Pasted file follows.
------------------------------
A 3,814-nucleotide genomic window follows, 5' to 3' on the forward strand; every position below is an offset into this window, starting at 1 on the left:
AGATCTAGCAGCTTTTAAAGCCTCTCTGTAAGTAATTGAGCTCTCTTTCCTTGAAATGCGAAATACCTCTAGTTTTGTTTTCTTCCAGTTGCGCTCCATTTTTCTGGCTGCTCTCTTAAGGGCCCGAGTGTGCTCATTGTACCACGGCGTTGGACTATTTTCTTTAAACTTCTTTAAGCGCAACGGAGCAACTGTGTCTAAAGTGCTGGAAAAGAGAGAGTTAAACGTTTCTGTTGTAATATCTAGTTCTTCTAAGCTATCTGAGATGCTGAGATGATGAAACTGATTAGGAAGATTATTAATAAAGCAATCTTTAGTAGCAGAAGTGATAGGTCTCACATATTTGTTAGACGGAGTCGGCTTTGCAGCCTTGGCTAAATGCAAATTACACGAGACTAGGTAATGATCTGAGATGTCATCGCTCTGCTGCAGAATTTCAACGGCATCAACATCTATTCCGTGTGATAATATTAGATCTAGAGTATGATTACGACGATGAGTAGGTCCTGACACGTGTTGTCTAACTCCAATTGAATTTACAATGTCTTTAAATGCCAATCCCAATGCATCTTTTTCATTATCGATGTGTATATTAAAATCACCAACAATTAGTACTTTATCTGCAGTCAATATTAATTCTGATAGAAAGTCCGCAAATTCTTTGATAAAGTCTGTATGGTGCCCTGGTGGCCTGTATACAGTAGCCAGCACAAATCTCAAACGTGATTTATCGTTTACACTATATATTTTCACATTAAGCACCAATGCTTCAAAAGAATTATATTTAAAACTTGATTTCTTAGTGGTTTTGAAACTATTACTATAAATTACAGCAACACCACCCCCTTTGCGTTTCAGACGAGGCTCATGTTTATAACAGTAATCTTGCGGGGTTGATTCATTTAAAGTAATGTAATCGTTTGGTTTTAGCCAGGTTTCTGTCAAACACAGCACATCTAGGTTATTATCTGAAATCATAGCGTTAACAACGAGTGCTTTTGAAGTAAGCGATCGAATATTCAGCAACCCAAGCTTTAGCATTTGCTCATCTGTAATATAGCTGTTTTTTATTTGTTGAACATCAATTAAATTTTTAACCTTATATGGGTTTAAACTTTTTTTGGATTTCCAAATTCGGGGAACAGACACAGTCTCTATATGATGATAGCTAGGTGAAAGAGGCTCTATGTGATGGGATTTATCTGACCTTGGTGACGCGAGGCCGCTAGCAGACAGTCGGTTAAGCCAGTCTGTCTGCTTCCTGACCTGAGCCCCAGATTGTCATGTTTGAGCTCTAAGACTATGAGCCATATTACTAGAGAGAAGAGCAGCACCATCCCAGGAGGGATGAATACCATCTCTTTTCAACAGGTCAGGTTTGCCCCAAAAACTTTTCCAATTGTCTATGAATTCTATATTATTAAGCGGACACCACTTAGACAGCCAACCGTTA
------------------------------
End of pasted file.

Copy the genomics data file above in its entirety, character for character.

A 3,814-nucleotide genomic window follows, 5' to 3' on the forward strand; every position below is an offset into this window, starting at 1 on the left:
AGATCTAGCAGCTTTTAAAGCCTCTCTGTAAGTAATTGAGCTCTCTTTCCTTGAAATGCGAAATACCTCTAGTTTTGTTTTCTTCCAGTTGCGCTCCATTTTTCTGGCTGCTCTCTTAAGGGCCCGAGTGTGCTCATTGTACCACGGCGTTGGACTATTTTCTTTAAACTTCTTTAAGCGCAACGGAGCAACTGTGTCTAAAGTGCTGGAAAAGAGAGAGTTAAACGTTTCTGTTGTAATATCTAGTTCTTCTAAGCTATCTGAGATGCTGAGATGATGAAACTGATTAGGAAGATTATTAATAAAGCAATCTTTAGTAGCAGAAGTGATAGGTCTCACATATTTGTTAGACGGAGTCGGCTTTGCAGCCTTGGCTAAATGCAAATTACACGAGACTAGGTAATGATCTGAGATGTCATCGCTCTGCTGCAGAATTTCAACGGCATCAACATCTATTCCGTGTGATAATATTAGATCTAGAGTATGATTACGACGATGAGTAGGTCCTGACACGTGTTGTCTAACTCCAATTGAATTTACAATGTCTTTAAATGCCAATCCCAATGCATCTTTTTCATTATCGATGTGTATATTAAAATCACCAACAATTAGTACTTTATCTGCAGTCAATATTAATTCTGATAGAAAGTCCGCAAATTCTTTGATAAAGTCTGTATGGTGCCCTGGTGGCCTGTATACAGTAGCCAGCACAAATCTCAAACGTGATTTATCGTTTACACTATATATTTTCACATTAAGCACCAATGCTTCAAAAGAATTATATTTAAAACTTGATTTCTTAGTGGTTTTGAAACTATTACTATAAATTACAGCAACACCACCCCCTTTGCGTTTCAGACGAGGCTCATGTTTATAACAGTAATCTTGCGGGGTTGATTCATTTAAAGTAATGTAATCGTTTGGTTTTAGCCAGGTTTCTGTCAAACACAGCACATCTAGGTTATTATCTGAAATCATAGCGTTAACAACGAGTGCTTTTGAAGTAAGCGATCGAATATTCAGCAACCCAAGCTTTAGCATTTGCTCATCTGTAATATAGCTGTTTTTTATTTGTTGAACATCAATTAAATTTTTAACCTTATATGGGTTTAAACTTTTTTTGGATTTCCAAATTCGGGGAACAGACACAGTCTCTATATGATGATAGCTAGGTGAAAGAGGCTCTATGTGATGGGATTTATCTGACCTTGGTGACGCGAGGCCGCTAGCAGACAGTCGGTTAAGCCAGTCTGTCTGCTTCCTGACCTGAGCCCCAGATTGTCATGTTTGAGCTCTAAGACTATGAGCCATATTACTAGAGAGAAGAGCAGCACCATCCCAGGAGGGATGAATACCATCTCTTTTCAACAGGTCAGGTTTGCCCCAAAAACTTTTCCAATTGTCTATGAATTCTATATTATTAAGCGGACACCACTTAGACAGCCAACCGTTA